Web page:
Posted April 04, 2011 in Memorials:
He Offers More Than Sympathy

by Fr. David May.

The following is excerpted from the homily at the funeral Mass of Joan and Marg. The readings were from Wis 3:1-9, 1 Cor 15: 51-57, and Lk 24: 13-35.

At a time such as this, we share with the families of Joan and Margaret both a deep sense of shock and grief and the hope which our faith offers us. The Church encourages us to turn to the Word of God for solace, light, and consolation. So let us examine together the readings for today.

 The Gospel is the story of the two disciples on the road to Emmaus. They are discussing the events of the Lord’s passion and death when suddenly Jesus himself comes up and joins them on the way. They take him for a stranger and are astonished that he seems unaware of what has happened.

Have you ever had that experience? When it seems that Jesus Christ is the only one who doesn’t know what is happening down here!

"What things?" he asks. "What things?!"

In his wisdom, the Lord wants to draw out of his disciples all the pain and sorrow they are carrying. It seems that the Lord has more respect and understanding of our human nature than we do ourselves.

He knows our grief; he understands all our suffering. But he also knows that first we must speak our pain to him. First, we must cry it out.

For how will we be able to hear what he has to offer until we do so? And he has far more to offer us than mere sympathy for our plight.

One of the disciples, Cleopas by name, pours out his heart almost in a single breath.

He talks about the events of the past days, their dashed hopes, the strange, incomprehensible message of the women who had gone to the tomb and seen a vision of angels announcing Jesus as risen, the completely empty and silent tomb when the Lord’s apostles went there themselves.

Then the Lord speaks. He offers them more than sympathy because as the Risen Lord, he can offer them a hope they had not dared to imagine. He offers them a victory that comes only through suffering and death: Resurrection from the dead.

As he speaks, we learn later, their hearts were burning within. Their hope was renewed like a flame.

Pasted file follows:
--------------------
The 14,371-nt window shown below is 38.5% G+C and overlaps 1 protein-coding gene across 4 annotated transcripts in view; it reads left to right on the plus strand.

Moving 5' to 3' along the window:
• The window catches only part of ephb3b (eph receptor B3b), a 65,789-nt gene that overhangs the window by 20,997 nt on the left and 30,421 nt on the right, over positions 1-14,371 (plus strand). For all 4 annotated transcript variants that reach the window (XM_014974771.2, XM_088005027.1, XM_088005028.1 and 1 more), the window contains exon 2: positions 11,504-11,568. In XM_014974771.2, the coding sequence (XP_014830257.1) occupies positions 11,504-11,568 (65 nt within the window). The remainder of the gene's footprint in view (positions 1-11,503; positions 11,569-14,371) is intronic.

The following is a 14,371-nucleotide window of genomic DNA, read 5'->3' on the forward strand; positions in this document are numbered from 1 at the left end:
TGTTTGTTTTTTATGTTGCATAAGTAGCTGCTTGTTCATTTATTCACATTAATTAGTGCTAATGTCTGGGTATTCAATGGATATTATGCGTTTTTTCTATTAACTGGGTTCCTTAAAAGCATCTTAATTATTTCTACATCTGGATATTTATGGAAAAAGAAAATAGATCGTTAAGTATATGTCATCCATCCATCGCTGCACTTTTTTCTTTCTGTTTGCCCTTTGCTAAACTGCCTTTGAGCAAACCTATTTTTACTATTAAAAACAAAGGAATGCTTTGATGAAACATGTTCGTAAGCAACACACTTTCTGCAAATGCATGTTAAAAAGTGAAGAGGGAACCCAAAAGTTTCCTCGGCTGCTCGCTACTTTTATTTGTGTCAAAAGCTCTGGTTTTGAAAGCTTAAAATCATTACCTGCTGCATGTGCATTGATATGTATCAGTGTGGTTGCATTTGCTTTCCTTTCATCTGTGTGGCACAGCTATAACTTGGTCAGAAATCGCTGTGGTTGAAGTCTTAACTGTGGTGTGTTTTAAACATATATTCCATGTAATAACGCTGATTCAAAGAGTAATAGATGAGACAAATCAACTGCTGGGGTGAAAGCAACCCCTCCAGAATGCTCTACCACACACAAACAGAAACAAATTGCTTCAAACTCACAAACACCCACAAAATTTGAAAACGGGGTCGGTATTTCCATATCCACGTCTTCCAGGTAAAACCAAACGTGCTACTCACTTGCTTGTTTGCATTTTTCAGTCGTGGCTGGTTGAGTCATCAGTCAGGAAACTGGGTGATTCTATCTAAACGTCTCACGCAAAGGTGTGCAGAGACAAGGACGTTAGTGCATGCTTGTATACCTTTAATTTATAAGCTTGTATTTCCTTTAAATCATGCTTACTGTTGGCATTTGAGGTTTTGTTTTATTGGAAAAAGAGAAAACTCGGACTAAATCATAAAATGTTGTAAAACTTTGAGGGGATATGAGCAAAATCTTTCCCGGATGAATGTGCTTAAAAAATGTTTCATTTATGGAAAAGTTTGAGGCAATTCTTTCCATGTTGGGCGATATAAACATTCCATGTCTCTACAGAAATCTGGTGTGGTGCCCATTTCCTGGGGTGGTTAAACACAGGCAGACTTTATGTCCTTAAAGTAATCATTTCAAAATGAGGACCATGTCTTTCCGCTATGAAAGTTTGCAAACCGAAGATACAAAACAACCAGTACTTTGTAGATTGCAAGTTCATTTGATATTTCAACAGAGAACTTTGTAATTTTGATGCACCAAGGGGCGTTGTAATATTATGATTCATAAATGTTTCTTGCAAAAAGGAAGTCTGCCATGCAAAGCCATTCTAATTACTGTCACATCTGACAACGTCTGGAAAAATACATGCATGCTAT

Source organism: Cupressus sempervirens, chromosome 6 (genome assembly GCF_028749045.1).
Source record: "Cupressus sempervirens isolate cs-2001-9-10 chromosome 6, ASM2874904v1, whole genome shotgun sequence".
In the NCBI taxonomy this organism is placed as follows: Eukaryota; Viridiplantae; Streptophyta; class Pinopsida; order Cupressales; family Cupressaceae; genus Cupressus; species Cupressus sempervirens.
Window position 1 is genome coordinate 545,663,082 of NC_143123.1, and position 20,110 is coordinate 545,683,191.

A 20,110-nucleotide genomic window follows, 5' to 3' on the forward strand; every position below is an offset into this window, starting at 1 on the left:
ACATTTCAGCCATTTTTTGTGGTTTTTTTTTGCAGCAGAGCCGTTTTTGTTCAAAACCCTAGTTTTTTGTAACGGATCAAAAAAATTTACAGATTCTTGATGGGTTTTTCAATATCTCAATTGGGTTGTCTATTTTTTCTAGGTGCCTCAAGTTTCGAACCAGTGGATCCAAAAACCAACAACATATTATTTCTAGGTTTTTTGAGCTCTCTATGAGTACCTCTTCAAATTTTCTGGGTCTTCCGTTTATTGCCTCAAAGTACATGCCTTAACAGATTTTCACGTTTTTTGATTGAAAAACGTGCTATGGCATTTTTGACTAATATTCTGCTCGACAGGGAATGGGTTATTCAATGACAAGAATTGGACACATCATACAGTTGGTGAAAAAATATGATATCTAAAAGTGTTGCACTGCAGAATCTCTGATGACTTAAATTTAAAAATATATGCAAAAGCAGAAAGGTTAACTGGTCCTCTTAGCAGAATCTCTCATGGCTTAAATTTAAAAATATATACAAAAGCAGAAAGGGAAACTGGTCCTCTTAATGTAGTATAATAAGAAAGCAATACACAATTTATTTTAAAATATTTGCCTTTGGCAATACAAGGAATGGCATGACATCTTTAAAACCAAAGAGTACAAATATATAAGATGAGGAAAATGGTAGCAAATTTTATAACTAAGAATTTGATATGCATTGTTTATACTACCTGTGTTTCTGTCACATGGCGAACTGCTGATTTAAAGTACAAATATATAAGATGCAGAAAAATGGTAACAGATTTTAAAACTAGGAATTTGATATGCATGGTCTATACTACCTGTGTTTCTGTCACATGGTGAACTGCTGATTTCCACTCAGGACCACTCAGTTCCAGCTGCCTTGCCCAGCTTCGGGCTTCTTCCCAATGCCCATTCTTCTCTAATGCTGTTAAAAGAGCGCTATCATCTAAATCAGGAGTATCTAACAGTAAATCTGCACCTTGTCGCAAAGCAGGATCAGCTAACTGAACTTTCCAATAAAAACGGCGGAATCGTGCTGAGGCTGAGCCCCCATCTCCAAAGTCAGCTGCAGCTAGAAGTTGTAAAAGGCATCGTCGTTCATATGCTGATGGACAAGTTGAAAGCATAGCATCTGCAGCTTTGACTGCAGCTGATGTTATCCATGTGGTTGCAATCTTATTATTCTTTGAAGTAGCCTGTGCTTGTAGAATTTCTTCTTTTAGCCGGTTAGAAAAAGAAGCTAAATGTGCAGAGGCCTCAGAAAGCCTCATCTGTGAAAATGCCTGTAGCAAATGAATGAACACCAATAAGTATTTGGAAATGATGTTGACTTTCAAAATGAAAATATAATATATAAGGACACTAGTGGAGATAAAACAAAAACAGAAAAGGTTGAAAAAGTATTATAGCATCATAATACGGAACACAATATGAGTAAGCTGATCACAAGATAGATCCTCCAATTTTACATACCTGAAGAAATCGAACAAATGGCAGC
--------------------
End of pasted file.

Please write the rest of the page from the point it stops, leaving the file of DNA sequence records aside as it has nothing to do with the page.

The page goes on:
Only the word of Christ, only the Scriptures as he interprets them, can so enflame us, for only he, the one who suffered and died, is risen from the dead.

Was one of the passages he interpreted for them like the one we read from the book of Wisdom? That powerful reading speaks about the trial of the just person in this world.

So often the life and death of the righteous looks and feels pointless, futile—a pathway ending only in failure and destruction.

How often have I heard people who have just begun a serious life of prayer say that their troubles only really began when they started to pray!

Yes, many are the trials of the just, long and tortuous the paths of spiritual warfare.

Our sisters, Joan and Marg, knew these battles, each in her own way. Their experience of vocation had, of course, its moments of joy, laughter, and certainly humor. But they also knew times of desolation and struggle, most of which was hidden from our eyes.

Marg had her struggles with vocational discernment and living in community.

And as an iconographer, Joan must have known not only the passion of any artist who tries to respond to the call and challenge of creating beauty, but also the particular anguish of the one called to "write" the truths of our faith in the form of the icon. By all accounts, such work does not come easily.

But the reading assures us that the souls of the righteous are ever in the hands of God, that no torment will ever touch them. It assures us that they are at peace. Their hope is full of immortality because God has tested them and found them worthy of himself, like gold refined in the fire.